“Please help, we need materials for the roof, for the house, there are people without shelter,” shouted Nelya, outside her home where the roof had been shredded. “My niece, she has two small children, she had to cover one of her children with her own body.”
Nearby, Nadezhda picked up a children’s pink photo album and kindergarten exercise book from the ruins of her house, and put them on a shelf somehow still standing in the rubble.
“I do not even know where to start. I am standing here looking but I have no idea what to do. I start crying, I calm down, then I cry again.”
Russia invaded Ukraine on Feb. 24, in what it calls a “special military operation” to stamp out what it sees as threats to its security. Ukraine and its Western allies call this a baseless pretext for a war to grab territory.
Britain’s defence ministry said on Tuesday that Russia was still trying to cut off Sievierodonetsk by advancing from the north near Izium and from the south near Popasna. It said Russia’s progress from Popasna had stalled over the last week, while reports of shelling near Izium suggested Moscow was preparing a new offensive there.
“Russia will almost certainly need to achieve a breakthrough on at least one of these axes to translate tactical gains to operational level success and progress towards its political objective of controlling all of Donetsk Oblast,” it said.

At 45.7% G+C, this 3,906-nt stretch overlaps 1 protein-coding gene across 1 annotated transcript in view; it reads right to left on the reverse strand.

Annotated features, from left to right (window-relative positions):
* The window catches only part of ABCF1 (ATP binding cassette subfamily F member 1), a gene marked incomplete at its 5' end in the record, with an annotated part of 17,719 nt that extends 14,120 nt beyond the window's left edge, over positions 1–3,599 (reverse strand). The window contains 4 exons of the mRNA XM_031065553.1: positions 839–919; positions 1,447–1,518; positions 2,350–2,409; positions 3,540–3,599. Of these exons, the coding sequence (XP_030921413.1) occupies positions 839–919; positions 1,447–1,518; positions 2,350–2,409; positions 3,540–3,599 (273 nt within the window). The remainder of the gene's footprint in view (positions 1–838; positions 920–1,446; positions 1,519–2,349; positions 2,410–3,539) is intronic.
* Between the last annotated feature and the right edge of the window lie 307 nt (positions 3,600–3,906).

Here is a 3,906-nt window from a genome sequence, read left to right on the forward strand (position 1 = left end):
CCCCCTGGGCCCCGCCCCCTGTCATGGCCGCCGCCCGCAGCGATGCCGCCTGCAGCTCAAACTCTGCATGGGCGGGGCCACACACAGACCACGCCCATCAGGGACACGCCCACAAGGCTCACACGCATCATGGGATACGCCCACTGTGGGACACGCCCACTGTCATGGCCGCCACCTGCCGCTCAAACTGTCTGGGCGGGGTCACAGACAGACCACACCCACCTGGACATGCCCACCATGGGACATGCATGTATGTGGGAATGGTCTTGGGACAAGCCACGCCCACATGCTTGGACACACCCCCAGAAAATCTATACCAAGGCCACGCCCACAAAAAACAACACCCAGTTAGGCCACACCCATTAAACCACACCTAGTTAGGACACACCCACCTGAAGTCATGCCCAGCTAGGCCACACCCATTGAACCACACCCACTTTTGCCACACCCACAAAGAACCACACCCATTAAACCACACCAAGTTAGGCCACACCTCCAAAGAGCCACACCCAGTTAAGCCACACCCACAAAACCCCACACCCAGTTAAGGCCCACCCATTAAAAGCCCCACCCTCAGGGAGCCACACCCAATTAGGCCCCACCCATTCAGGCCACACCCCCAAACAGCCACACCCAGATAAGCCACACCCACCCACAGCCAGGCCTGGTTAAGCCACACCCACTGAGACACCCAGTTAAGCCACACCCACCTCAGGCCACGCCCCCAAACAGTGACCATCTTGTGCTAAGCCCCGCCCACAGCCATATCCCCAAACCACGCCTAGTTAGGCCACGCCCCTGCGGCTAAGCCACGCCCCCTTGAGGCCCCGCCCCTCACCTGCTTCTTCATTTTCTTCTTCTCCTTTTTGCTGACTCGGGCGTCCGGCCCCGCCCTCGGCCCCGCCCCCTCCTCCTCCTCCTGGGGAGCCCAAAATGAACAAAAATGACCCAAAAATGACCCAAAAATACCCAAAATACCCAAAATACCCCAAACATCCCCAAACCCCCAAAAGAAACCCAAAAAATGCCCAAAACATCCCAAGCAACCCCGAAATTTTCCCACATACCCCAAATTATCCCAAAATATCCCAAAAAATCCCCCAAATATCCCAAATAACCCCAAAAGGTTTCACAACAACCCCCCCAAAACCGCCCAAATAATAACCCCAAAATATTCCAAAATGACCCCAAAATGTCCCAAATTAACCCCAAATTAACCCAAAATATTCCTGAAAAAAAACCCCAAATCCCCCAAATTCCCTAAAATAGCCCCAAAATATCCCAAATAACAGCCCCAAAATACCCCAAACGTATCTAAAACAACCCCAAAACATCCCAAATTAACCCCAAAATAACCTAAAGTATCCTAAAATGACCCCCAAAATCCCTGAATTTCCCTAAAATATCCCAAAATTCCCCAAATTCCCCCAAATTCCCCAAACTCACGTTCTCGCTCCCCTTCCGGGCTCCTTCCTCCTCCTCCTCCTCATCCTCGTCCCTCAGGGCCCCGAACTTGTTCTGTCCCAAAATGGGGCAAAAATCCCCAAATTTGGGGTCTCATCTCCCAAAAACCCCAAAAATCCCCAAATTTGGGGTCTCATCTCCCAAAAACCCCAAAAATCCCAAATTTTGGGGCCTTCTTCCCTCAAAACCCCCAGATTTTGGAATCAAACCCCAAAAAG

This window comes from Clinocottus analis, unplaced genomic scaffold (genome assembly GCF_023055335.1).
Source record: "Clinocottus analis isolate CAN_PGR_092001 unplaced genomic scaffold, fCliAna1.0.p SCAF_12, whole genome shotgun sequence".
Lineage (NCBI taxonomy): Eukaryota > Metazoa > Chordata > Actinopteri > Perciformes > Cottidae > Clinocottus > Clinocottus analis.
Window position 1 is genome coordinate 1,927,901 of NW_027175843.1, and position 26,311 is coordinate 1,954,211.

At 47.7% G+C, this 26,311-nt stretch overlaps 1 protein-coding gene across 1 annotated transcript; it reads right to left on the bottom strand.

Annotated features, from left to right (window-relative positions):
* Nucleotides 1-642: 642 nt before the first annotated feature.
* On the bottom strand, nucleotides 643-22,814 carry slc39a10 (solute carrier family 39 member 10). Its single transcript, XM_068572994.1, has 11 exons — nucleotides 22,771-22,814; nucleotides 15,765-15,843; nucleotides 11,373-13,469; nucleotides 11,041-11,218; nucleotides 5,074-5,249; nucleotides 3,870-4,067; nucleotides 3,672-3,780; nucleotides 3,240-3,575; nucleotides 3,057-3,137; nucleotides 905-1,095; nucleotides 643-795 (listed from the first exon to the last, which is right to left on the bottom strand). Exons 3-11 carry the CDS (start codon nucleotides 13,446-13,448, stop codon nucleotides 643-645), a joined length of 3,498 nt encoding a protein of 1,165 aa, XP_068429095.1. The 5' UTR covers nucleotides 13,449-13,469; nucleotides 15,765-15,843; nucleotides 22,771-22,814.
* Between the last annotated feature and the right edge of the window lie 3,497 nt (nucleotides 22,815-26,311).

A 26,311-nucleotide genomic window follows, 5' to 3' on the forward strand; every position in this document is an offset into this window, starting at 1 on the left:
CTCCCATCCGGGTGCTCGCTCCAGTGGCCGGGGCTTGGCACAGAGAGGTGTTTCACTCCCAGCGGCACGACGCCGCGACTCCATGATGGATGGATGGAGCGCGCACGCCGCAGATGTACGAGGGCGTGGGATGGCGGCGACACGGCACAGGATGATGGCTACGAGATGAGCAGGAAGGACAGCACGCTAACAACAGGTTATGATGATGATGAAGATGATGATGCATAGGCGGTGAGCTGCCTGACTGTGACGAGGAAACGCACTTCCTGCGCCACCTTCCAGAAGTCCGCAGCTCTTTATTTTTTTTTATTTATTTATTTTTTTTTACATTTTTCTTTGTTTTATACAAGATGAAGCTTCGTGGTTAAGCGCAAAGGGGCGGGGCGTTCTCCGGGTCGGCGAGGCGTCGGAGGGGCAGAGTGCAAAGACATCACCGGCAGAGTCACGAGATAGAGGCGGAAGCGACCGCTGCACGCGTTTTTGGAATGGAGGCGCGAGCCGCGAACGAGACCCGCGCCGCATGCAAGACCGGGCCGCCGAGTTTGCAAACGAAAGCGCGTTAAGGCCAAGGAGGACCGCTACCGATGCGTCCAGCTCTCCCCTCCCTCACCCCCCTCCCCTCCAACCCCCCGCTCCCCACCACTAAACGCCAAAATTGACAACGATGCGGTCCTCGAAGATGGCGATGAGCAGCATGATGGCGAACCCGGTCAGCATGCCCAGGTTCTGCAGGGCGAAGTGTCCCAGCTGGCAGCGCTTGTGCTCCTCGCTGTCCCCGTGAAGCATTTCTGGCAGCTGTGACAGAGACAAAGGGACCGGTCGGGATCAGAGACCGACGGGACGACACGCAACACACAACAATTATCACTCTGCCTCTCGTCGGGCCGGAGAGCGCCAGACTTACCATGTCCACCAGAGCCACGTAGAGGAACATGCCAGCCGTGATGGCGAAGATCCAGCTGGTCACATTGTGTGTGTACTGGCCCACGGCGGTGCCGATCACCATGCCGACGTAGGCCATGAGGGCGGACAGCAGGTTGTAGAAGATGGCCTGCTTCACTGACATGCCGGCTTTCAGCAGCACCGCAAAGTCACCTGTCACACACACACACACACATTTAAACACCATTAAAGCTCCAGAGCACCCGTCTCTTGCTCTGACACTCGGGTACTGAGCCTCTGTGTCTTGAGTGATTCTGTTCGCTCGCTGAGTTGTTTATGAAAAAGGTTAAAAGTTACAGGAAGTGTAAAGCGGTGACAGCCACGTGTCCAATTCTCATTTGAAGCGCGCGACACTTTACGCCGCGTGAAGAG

The Donetsk regional governor, Pavlo Kyrylenko, told Ukrainian television there was constant shelling along the front line, with Russia attempting to push towards Sloviansk and Kramatorsk, the two biggest Ukrainian-held cities in Donetsk.
Kyrylenko said efforts were underway to evacuate people from towns, some under attack day and night, including Sloviansk where about 24,000 residents remain, around a quarter of the population.
“People are now understanding, though it is late, that it is time to leave,” he said.
Ukraine is one of the world’s biggest exporters of grain, and Western countries accuse Russia of creating risk of global famine by shutting Ukraine’s Black Sea ports. Moscow denies responsibility for the food crisis, blaming Western sanctions.
Russia’s Defence Minister Sergei Shoigu said the Russian-occupied Ukrainian ports of Berdyansk and Mariupol were ready to resume grain exports. Ukraine says any such shipments organised from territory seized by Moscow would amount to illegal looting.
Zelenskiy said Kyiv was gradually receiving “specific anti-ship systems”, the best way to break a Russian blockade of Ukrainian ports.
The Kremlin said that for exports to resume from Ukrainian-held ports, Kyiv must first clear them of mines. Russia could then inspect and escort ships to international waters, Kremlin spokesperson Dmitry Peskov said.
On Monday, Russia’s U.N. envoy, Vassily Nebenzia, stormed out of a U.N. Security Council meeting as European Council President Charles Michel accused Moscow of fueling the global food crisis.
By Pavel Polityuk and Abdelaziz Boumzar
(Reporting by Reuters; Writing by Peter GraffEditing by Gareth Jones)